Solar projects will likely be pooled into different types of securities based on several factors, including: project size; the type of cash flows securitized; and the entity that will issue the securities. The report broadly identifies three classes of securities that, upon preliminary analysis, would be applicable to the solar industry: asset-backed securities (ABS), collateralized loan obligations (CLOs), and project bonds. ABS instruments are typically used in the securitization of cash flows in the consumer finance sector (e.g., credit cards, auto loans, and student loans); CLOs are securitizations of loan payments and are commonly used to alleviate banks’ balance sheets; and project bonds are debt instruments that have been issued against project-level cash flows [2].

While there are several nuances that would determine which instrument would be applicable in a given solar project or portfolio of projects (such as a tax equity fund for residential assets), the report offers the following general classification:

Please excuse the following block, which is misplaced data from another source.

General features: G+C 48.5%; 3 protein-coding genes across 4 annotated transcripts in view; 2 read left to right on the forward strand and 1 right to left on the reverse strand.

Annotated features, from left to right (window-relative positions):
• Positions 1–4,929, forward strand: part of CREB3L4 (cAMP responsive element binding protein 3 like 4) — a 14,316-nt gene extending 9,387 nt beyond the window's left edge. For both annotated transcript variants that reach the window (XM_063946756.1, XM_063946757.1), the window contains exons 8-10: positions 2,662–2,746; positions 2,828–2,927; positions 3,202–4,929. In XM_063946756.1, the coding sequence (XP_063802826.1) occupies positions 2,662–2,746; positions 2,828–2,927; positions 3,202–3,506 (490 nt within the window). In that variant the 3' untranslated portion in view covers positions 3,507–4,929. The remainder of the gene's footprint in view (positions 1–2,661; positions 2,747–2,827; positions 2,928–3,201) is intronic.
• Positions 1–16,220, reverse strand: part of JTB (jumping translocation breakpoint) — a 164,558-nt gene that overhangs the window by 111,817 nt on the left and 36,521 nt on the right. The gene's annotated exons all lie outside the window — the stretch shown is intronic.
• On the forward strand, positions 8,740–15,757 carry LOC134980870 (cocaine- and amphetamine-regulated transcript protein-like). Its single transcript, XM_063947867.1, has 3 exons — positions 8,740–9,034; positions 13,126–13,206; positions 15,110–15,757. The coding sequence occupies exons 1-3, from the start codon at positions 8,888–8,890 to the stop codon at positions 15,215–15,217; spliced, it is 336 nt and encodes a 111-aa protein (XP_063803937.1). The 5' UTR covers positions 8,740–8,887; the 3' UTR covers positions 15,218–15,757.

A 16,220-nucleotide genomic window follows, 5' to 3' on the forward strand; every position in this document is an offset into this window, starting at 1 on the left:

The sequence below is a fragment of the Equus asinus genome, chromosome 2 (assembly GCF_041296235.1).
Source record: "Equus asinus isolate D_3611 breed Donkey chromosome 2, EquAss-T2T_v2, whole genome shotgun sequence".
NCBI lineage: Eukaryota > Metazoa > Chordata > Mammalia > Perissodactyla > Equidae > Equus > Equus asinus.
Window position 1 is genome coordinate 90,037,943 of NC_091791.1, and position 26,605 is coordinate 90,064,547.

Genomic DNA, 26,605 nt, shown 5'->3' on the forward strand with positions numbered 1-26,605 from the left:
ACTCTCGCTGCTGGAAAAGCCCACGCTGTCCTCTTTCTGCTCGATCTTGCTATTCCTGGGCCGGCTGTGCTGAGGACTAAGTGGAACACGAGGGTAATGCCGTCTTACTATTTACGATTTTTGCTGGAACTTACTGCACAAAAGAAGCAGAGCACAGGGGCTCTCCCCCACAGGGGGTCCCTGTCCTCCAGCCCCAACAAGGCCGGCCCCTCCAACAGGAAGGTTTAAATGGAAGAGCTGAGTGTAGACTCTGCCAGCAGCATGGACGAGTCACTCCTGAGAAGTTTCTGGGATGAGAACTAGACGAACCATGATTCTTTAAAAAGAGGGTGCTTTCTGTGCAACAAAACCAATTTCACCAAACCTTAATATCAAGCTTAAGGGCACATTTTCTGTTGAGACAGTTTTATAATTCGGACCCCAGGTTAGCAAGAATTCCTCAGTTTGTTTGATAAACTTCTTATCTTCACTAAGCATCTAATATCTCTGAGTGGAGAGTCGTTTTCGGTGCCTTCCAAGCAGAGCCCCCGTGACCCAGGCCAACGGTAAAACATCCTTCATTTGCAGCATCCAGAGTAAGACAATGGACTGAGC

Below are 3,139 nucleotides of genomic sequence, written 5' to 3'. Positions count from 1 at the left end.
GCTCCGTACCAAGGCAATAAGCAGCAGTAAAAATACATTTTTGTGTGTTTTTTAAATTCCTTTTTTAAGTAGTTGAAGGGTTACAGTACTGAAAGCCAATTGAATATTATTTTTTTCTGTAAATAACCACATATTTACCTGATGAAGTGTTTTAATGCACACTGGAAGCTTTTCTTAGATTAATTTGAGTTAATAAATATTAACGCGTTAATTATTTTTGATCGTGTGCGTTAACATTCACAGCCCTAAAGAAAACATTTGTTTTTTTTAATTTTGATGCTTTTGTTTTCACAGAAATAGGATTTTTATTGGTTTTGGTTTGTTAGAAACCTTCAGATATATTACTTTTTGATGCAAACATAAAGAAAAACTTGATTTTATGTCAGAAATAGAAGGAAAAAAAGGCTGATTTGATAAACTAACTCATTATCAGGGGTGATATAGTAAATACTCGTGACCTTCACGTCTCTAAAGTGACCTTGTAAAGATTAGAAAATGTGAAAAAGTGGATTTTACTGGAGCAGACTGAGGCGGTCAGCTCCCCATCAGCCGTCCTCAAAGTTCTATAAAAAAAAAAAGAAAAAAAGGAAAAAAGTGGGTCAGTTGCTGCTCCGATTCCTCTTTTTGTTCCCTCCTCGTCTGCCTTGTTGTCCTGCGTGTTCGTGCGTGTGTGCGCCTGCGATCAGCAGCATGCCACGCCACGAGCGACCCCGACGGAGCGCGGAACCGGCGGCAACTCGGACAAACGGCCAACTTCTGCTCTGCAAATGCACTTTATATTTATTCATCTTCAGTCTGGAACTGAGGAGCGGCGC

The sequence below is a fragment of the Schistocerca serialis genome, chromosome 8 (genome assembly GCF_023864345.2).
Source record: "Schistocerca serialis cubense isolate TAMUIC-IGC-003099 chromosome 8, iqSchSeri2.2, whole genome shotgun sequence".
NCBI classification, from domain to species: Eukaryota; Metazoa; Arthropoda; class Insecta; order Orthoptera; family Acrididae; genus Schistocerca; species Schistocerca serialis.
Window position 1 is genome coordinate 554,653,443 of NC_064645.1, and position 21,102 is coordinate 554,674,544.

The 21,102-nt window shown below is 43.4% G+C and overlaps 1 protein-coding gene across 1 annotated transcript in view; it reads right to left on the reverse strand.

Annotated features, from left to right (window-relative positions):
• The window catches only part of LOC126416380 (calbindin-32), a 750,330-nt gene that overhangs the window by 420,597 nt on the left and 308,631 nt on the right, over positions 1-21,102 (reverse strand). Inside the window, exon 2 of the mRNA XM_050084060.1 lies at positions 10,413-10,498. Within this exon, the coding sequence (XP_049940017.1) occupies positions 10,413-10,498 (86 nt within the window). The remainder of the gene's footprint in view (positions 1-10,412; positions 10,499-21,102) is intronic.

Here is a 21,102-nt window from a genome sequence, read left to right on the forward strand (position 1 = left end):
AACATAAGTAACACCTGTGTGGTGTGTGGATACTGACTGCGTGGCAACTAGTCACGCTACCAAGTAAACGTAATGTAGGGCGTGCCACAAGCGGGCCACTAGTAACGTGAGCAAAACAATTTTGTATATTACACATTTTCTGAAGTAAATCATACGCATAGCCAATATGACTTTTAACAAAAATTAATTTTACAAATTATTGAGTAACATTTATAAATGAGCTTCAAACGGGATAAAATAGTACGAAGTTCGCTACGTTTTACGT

• ABS securitizations will be widely applicable to the residential solar sector, as the metrics for evaluating these instruments (e.g., FICO scores) are similar to those for evaluating the credit quality of residential solar assets.
  • CLO securitizations will be more applicable to the commercial sector. This is because the cash-flow pools will require fewer underlying systems to reach the same dollar volume as a residential. Fewer systems mean fewer offtakers, which in turn mean less portfolio diversity. And, without a diversity of offtakers behind the cash flows in the pool, there is greater focus on the creditworthiness of each offtaker. Typically, CLOs are the appropriate securitization structure to manage this kind of corporate risk.